Check the images below. This was a very simple test, a flower shot. The bottom images shows the correct colours of the petals and the green leaves. How I know they are correct? I measured with a spectrometer. So, yes C1 is a great product, but it has a quite a few issues of it's own (I can post a few other bad samples). Much preferable to have a camera that delivers a good raw image that you can use with the raw converter of your choice.
Screen Shot 2016-04-06 at 19.58.23.jpg

The way I see it, it is very clear that if we compare similar technology the larger format almos always wins. The present MF CMOS sensors are all made by Sony and they use similar technology. That technology is clearly coming from Sony. The signals coming out from those sensors are bits and not voltages. A larger sensor clearly gives advantages.

So, very clearly a full frame 100 MP sensor will deliver superior results to a 42 MP 24x36mm sensor. There is one exception and that is when you need to stop down for depth of field. If you shoot f/16 on the 100 MP but can do with f/8 on the 24x36 mm sensor most of the advantage of the large sensor will be lost.

On the other hand, it is not very clear that a cropped MF sensor will produce superior results to a 24x36 sensor with good lenses.

As a final note, I have some issues with folks complaining about other folks tests. Share your own stuff and be prepared to take some flak.

Best regards
Erik






which brings us back to the situation of film days... somehow.
When the sensors today utilze more or less the same pixel pitch (or the same resolution with a larger pixel pitch on the larger sensor) ... so when digital cameras use more or less the same "film"... then the larger formats will have the same advantages over the smaller formats they always had.

The captures Erik posted have no relevance in terms of a "comparison", IMHO.
The captures are focussed differently and have gone through interpolating post processing.
They may show what is (potentially) possible in terms of composition and/or "look", though. But this is also related to the tools used (primarly the lenses)... and the "look" is also related to the software used to process the files.
We all know the tool of choice to process Phase One files is Capture One... especially with older generation DBs.
That someone who invests hours and hours of testing tiny differences in image-details and who is more than anything else concerned about technical aspects of photography ... that this person is using a software that clearly produces more artefacts (color aliasing and halos) and that clearly extracts less details from the files totally escapes me.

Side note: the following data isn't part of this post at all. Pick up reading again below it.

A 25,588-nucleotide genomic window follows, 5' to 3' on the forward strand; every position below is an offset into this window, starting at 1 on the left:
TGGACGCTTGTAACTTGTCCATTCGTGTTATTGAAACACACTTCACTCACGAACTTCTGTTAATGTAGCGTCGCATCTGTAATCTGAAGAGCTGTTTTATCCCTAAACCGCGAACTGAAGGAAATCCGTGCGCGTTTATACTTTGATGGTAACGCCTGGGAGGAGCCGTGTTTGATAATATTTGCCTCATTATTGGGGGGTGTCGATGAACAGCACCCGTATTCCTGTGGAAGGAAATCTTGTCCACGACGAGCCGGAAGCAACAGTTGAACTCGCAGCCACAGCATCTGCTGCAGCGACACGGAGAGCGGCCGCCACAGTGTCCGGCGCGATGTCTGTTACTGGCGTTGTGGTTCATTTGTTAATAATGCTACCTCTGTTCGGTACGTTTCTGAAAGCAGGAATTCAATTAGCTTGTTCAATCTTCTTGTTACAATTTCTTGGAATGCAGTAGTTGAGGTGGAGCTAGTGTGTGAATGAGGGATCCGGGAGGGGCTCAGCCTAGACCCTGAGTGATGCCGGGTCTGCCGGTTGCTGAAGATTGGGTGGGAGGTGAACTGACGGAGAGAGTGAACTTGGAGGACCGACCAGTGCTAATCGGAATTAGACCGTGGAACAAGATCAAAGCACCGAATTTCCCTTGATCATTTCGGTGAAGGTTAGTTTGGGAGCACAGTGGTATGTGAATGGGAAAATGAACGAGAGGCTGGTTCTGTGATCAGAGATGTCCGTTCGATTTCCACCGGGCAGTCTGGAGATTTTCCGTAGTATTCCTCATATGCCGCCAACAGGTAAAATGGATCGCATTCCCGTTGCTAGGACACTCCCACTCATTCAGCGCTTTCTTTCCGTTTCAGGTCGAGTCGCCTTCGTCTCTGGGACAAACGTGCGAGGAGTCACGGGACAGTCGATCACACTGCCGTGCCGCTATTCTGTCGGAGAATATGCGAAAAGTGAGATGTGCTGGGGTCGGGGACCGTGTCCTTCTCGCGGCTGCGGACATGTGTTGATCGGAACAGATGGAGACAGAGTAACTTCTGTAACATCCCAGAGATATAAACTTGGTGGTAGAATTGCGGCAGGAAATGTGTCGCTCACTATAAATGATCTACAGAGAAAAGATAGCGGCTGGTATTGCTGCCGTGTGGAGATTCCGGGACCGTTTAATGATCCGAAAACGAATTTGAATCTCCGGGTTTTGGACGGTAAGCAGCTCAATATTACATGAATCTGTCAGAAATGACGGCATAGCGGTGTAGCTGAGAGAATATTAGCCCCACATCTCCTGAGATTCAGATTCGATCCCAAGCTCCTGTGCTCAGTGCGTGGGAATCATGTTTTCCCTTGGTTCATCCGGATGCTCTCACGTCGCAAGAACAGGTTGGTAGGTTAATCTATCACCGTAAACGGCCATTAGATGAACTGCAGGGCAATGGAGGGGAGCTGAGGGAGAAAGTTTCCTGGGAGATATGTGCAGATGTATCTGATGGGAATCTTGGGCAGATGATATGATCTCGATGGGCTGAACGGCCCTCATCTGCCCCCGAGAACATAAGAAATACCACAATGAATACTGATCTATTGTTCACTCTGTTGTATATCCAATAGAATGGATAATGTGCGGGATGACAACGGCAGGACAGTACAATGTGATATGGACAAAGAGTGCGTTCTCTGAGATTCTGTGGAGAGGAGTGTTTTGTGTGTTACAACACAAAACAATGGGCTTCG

But so be it...
 

ErikKaffehr

Well-known member
Hi Jerome,

I have checked out the images a bit more. Let's take this pair:

P45+ stitchedSony A7r single exposure and shift

Now, let check out the raw images in RawDigger:

Here is the raw image from the P45+ (note that it is stitched), it has significant clipping in the sky:
Screen Shot 2016-04-06 at 20.33.47.jpg

And here is the Sony image, it has no clipping and is exposed one step under ETTR:
Screen Shot 2016-04-06 at 20.35.11.jpg

Very clearly, the histogram on the Sony made me underexpose the image. Actually, I was a bit confused by the short exposure time when shooting the image.

Best regards
Erik




This is quite surprising. On the full-sized jpegs, the A7RII jpegs appear to have a narrower dynamic range and a noticeably higher noise level. The A7RII image looks busy and over-sharpened. I would not have expected the difference to be that large, actually. OTOH, the Sony lens is impressive.
 

jerome_m

Member
Very clearly, the histogram on the Sony made me underexpose the image. Actually, I was a bit confused by the short exposure time when shooting the image.
I don't understand what is going on here. I see the clipping in raw digger, but the sky in the P45 image shows more details in the clouds than the sky in the Sony image.
 

GrahamWelland

Subscriber & Workshop Member
I don't say C1 is a bad product but it doesn't work for me. I would never ever buy a camera that forced me to use a certain tool for processing the images.

Check the images below. This was a very simple test, a flower shot. The bottom images shows the correct colours of the petals and the green leaves. How I know they are correct? I measured with a spectrometer.
Erik

now you know that you are guilty of picking THE worst color to check with a spectrometer vs the eye.

Bluebells or the flowers you showed typically do not photograph well due to UV/IR and what you show are the classic blue vs purple/pink rendering that technically 'correct' rendering vs what the eye sees. I have hundreds of images of pink/purple bell flowers that only a specific qualitative filter/rendering presented as the correct color that I saw. I see the same thing happening with the C1 rendering vs adobe.

Lets see a more neutral comparison without full spectrum influence.